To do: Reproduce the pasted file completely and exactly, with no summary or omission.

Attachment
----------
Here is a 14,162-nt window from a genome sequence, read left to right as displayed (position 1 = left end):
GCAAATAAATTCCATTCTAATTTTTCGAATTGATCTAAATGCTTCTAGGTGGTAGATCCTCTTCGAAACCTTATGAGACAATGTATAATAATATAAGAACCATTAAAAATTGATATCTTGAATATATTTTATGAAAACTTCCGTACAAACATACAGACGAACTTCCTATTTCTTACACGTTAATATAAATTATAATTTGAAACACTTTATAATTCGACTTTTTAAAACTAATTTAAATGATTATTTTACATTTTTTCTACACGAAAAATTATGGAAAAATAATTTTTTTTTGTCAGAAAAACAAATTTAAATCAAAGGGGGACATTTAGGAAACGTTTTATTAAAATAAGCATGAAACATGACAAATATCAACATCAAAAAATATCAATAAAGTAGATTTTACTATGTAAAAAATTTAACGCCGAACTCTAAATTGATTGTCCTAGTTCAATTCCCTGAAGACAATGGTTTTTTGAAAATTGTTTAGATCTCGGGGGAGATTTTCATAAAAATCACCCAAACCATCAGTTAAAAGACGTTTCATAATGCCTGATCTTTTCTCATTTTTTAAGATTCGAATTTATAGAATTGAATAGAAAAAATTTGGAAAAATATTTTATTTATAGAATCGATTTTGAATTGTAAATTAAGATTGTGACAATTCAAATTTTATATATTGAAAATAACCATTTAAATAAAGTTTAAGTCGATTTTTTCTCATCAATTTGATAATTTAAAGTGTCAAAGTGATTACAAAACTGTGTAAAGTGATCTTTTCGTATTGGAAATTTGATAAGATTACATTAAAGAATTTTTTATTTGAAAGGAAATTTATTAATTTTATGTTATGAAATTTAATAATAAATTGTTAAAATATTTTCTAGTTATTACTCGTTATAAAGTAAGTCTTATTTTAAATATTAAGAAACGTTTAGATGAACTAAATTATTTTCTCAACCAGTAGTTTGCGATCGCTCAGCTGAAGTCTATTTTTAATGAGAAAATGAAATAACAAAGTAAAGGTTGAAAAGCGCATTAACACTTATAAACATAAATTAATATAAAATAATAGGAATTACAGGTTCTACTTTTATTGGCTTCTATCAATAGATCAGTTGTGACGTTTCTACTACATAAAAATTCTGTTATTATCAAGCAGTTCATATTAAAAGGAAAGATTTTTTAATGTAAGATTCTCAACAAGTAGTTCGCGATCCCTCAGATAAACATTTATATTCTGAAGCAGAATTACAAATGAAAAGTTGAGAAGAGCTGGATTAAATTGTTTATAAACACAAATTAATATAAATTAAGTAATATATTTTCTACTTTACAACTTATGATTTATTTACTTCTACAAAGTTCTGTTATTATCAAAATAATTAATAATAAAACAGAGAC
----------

Here is a 14,162-nt window from a genome sequence, read left to right as displayed (position 1 = left end):
GCAAATAAATTCCATTCTAATTTTTCGAATTGATCTAAATGCTTCTAGGTGGTAGATCCTCTTCGAAACCTTATGAGACAATGTATAATAATATAAGAACCATTAAAAATTGATATCTTGAATATATTTTATGAAAACTTCCGTACAAACATACAGACGAACTTCCTATTTCTTACACGTTAATATAAATTATAATTTGAAACACTTTATAATTCGACTTTTTAAAACTAATTTAAATGATTATTTTACATTTTTTCTACACGAAAAATTATGGAAAAATAATTTTTTTTTGTCAGAAAAACAAATTTAAATCAAAGGGGGACATTTAGGAAACGTTTTATTAAAATAAGCATGAAACATGACAAATATCAACATCAAAAAATATCAATAAAGTAGATTTTACTATGTAAAAAATTTAACGCCGAACTCTAAATTGATTGTCCTAGTTCAATTCCCTGAAGACAATGGTTTTTTGAAAATTGTTTAGATCTCGGGGGAGATTTTCATAAAAATCACCCAAACCATCAGTTAAAAGACGTTTCATAATGCCTGATCTTTTCTCATTTTTTAAGATTCGAATTTATAGAATTGAATAGAAAAAATTTGGAAAAATATTTTATTTATAGAATCGATTTTGAATTGTAAATTAAGATTGTGACAATTCAAATTTTATATATTGAAAATAACCATTTAAATAAAGTTTAAGTCGATTTTTTCTCATCAATTTGATAATTTAAAGTGTCAAAGTGATTACAAAACTGTGTAAAGTGATCTTTTCGTATTGGAAATTTGATAAGATTACATTAAAGAATTTTTTATTTGAAAGGAAATTTATTAATTTTATGTTATGAAATTTAATAATAAATTGTTAAAATATTTTCTAGTTATTACTCGTTATAAAGTAAGTCTTATTTTAAATATTAAGAAACGTTTAGATGAACTAAATTATTTTCTCAACCAGTAGTTTGCGATCGCTCAGCTGAAGTCTATTTTTAATGAGAAAATGAAATAACAAAGTAAAGGTTGAAAAGCGCATTAACACTTATAAACATAAATTAATATAAAATAATAGGAATTACAGGTTCTACTTTTATTGGCTTCTATCAATAGATCAGTTGTGACGTTTCTACTACATAAAAATTCTGTTATTATCAAGCAGTTCATATTAAAAGGAAAGATTTTTTAATGTAAGATTCTCAACAAGTAGTTCGCGATCCCTCAGATAAACATTTATATTCTGAAGCAGAATTACAAATGAAAAGTTGAGAAGAGCTGGATTAAATTGTTTATAAACACAAATTAATATAAATTAAGTAATATATTTTCTACTTTACAACTTATGATTTATTTACTTCTACAAAGTTCTGTTATTATCAAAATAATTAATAATAAAACAGAGAC